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Talking about the Realities with our Kids

dialysis for kidsMe: “MRSA can be deadly, you know.”

Gage: “Yeah, Quinn, I’ve had that too.”

Simultaneously Quinnlin: “WHAT?” and Julian: “Don’t tell her that.”

Me: “It’s the truth. It’s not like we can hide those facts Julian, plus we have to tell them the risks. We can’t protect them forever.”

Julian: “Geez.”

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I brought my daughter to the E.R. on a Sunday before Memorial Day a few years ago because A) We always end up in the E.R. on a Holiday weekend and B) She had a nasty looking spider bite. It was raised and red and hot and hard to the touch and in the back of my mind I sort of knew it was probably MRSA but spider sounded less scary and so I went with that.

It was, of course, MRSA. Also known as the scary, hard-spelling name “Methicillin-resistant Staphylococcus aureus” which is known to send fear into the hearts of many immunosuppressed people and their parents. It’s horrible to fight off, and can mean days in the hospital for kids like ours. Gage ended up in the hospital for almost a week when he had it and we tried the E.R. twice to drain it.

I thought a lot about this conversation because I always wonder if I throw too much at the kids too soon. Did I give their brains too much to handle as they aged? For their development? Does sharing the truth and so much information make it easier or harder on them?

The truth is I haven’t a clue. I can only do what I promised both kids a long time ago, that I would always be honest with them about their healthcare. One of the rules in our caregiver/caregivee relationship is that we’re honest with each other. They have to trust that I will have their backs when they need it and I have to trust that they will be honest with me so I can make informed decisions with them about their healthcare. As they age this is even more important because hopefully they’re learning.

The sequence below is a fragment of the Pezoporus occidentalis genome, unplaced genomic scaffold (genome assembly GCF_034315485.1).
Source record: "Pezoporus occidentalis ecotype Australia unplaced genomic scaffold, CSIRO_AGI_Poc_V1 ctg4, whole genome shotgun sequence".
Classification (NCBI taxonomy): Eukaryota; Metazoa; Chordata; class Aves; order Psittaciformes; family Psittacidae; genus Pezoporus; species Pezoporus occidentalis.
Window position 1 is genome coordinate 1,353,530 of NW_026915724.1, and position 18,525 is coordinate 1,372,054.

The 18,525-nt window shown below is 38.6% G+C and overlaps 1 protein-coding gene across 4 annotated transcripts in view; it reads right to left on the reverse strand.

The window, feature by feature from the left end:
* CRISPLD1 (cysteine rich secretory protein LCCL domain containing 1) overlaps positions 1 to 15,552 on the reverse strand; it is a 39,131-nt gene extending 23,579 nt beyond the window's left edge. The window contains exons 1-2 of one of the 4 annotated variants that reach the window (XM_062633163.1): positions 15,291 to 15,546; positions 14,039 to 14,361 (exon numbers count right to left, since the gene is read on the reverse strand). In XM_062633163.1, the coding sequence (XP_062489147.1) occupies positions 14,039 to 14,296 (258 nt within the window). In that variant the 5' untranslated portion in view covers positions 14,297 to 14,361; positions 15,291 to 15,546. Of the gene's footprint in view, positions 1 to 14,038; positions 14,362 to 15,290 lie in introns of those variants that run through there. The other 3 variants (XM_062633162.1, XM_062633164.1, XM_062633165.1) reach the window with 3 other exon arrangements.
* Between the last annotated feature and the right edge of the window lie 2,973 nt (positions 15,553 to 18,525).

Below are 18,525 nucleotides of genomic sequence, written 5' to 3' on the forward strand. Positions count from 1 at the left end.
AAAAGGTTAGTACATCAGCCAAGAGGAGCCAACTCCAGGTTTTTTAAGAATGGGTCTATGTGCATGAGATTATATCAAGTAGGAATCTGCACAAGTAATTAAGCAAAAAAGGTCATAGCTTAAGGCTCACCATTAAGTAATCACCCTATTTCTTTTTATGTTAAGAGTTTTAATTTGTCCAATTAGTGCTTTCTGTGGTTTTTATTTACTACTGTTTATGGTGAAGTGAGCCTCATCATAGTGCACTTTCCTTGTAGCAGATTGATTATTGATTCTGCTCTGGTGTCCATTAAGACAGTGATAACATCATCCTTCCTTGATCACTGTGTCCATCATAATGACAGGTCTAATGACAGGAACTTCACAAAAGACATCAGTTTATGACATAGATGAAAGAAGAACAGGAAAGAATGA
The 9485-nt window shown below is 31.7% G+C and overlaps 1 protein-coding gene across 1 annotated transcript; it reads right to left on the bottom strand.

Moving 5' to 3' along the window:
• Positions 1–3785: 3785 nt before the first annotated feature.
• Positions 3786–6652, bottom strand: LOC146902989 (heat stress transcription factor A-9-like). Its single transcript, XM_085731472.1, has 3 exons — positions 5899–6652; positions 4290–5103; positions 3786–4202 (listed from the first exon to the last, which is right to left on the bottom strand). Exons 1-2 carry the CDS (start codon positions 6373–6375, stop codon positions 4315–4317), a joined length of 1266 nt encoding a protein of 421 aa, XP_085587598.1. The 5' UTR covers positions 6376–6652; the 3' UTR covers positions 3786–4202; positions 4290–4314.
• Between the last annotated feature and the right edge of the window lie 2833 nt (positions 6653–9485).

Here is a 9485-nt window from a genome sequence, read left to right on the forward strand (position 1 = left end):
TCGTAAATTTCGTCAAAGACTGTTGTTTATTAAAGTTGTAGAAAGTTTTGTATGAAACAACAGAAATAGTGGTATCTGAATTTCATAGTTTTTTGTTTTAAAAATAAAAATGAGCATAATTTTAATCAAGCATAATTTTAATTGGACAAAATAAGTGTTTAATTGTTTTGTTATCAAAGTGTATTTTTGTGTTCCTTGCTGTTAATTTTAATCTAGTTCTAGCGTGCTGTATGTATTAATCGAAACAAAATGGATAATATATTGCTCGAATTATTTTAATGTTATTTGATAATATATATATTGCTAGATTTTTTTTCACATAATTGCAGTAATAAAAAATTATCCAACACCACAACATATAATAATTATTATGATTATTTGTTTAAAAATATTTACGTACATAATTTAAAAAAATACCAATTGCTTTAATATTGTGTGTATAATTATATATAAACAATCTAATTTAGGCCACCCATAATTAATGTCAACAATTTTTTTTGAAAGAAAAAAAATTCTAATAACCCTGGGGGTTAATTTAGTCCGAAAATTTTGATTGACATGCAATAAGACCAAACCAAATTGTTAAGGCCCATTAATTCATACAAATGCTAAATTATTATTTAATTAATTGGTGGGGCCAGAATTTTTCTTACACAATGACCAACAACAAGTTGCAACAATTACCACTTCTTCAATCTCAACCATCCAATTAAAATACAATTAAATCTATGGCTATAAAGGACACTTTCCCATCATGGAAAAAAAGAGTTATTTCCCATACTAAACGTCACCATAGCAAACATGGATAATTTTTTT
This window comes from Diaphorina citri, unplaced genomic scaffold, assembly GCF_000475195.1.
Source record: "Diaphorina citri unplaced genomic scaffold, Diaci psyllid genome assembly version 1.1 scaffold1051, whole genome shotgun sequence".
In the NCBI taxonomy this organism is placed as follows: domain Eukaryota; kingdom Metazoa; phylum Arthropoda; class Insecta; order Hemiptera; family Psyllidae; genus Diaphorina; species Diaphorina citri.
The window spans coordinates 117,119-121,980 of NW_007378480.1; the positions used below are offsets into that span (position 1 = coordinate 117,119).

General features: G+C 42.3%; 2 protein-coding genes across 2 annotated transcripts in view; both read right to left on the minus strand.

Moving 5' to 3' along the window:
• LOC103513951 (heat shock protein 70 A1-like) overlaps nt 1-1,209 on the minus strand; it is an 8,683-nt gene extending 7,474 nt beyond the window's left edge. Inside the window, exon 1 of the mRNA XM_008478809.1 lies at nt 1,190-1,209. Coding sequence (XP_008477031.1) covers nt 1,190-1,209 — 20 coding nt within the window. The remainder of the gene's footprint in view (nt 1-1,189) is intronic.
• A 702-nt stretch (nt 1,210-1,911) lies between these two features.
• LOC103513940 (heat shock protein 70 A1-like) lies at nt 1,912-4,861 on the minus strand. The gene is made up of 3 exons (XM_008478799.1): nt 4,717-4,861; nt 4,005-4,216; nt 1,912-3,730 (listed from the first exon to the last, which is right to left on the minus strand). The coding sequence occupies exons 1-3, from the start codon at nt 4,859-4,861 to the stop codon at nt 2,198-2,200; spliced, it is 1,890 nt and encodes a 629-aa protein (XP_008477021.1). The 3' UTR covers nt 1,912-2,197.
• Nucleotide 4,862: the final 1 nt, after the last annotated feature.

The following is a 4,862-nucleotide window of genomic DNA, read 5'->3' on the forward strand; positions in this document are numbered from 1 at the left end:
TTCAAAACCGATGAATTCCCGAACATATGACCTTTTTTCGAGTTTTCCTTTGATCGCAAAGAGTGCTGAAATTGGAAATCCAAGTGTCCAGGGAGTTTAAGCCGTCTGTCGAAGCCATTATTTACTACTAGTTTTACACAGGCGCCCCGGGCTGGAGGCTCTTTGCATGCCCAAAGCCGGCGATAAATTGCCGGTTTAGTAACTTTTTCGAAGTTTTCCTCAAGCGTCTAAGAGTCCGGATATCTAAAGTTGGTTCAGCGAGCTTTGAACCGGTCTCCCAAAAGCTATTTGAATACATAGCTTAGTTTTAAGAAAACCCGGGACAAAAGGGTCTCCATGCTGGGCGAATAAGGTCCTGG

Telling my kids they are more susceptible to get a deadly infection isn’t at all what I’d pictured my life to be like before I had kids. There are days when I feel like I am just monitoring the Dos and Don’ts of living a life-like theirs…

  • Take your meds!
  • Get regular labs!
  • Let’s go to your regular kidney (and liver) clinic visits!
  • Wear sunscreen!
  • Stay out of the sun if possible!
  • Wash your hands!
  • Don’t touch that bird!
  • Don’t feed the birds!
  • Don’t touch that ______!
  • So and so is sick, so you can’t see them today!
  • Listen to your body…

There are some days I can’t believe the conversations I must have with my kids, but then I realize I can only do what I think is best and helps prepare them. It’s hard to talk about death and the realities of a disease that is unpredictable.

Even though it’s hard, honesty always wins.

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Tips on talking to your kids about the harsh realities of their condition/treatments.

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This is part of the NaBloPoMo program for people writing on their sites everyday in November.

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